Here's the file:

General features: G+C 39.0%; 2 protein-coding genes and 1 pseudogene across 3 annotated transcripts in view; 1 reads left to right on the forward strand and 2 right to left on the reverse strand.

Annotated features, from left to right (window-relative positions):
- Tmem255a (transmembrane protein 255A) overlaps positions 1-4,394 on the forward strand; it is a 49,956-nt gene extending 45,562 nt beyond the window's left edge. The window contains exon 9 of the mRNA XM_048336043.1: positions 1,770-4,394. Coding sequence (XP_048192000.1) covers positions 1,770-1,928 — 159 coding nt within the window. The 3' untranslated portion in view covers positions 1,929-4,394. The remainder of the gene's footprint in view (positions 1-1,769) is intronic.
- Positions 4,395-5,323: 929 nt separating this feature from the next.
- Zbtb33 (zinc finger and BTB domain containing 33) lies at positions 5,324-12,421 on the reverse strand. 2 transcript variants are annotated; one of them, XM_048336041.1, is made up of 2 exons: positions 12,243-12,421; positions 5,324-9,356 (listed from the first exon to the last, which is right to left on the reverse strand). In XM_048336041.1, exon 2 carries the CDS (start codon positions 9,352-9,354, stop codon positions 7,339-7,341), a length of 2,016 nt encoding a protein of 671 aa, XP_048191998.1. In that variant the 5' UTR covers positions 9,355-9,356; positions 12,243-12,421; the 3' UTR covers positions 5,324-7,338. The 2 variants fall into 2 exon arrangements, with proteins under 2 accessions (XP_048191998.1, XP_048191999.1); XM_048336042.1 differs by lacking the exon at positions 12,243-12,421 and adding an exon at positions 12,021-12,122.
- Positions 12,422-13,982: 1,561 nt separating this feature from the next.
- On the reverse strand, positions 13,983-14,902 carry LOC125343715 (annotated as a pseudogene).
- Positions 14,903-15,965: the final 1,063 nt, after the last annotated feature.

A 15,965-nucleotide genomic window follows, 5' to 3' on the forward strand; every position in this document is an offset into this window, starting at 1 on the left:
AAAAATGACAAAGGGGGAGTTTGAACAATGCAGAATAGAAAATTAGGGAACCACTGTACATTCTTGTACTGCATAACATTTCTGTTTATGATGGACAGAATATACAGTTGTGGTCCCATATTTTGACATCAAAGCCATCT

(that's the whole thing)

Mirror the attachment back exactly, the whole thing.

General features: G+C 39.0%; 2 protein-coding genes and 1 pseudogene across 3 annotated transcripts in view; 1 reads left to right on the forward strand and 2 right to left on the reverse strand.

Annotated features, from left to right (window-relative positions):
- Tmem255a (transmembrane protein 255A) overlaps positions 1-4,394 on the forward strand; it is a 49,956-nt gene extending 45,562 nt beyond the window's left edge. The window contains exon 9 of the mRNA XM_048336043.1: positions 1,770-4,394. Coding sequence (XP_048192000.1) covers positions 1,770-1,928 — 159 coding nt within the window. The 3' untranslated portion in view covers positions 1,929-4,394. The remainder of the gene's footprint in view (positions 1-1,769) is intronic.
- Positions 4,395-5,323: 929 nt separating this feature from the next.
- Zbtb33 (zinc finger and BTB domain containing 33) lies at positions 5,324-12,421 on the reverse strand. 2 transcript variants are annotated; one of them, XM_048336041.1, is made up of 2 exons: positions 12,243-12,421; positions 5,324-9,356 (listed from the first exon to the last, which is right to left on the reverse strand). In XM_048336041.1, exon 2 carries the CDS (start codon positions 9,352-9,354, stop codon positions 7,339-7,341), a length of 2,016 nt encoding a protein of 671 aa, XP_048191998.1. In that variant the 5' UTR covers positions 9,355-9,356; positions 12,243-12,421; the 3' UTR covers positions 5,324-7,338. The 2 variants fall into 2 exon arrangements, with proteins under 2 accessions (XP_048191998.1, XP_048191999.1); XM_048336042.1 differs by lacking the exon at positions 12,243-12,421 and adding an exon at positions 12,021-12,122.
- Positions 12,422-13,982: 1,561 nt separating this feature from the next.
- On the reverse strand, positions 13,983-14,902 carry LOC125343715 (annotated as a pseudogene).
- Positions 14,903-15,965: the final 1,063 nt, after the last annotated feature.

A 15,965-nucleotide genomic window follows, 5' to 3' on the forward strand; every position in this document is an offset into this window, starting at 1 on the left:
AAAAATGACAAAGGGGGAGTTTGAACAATGCAGAATAGAAAATTAGGGAACCACTGTACATTCTTGTACTGCATAACATTTCTGTTTATGATGGACAGAATATACAGTTGTGGTCCCATATTTTGACATCAAAGCCATCT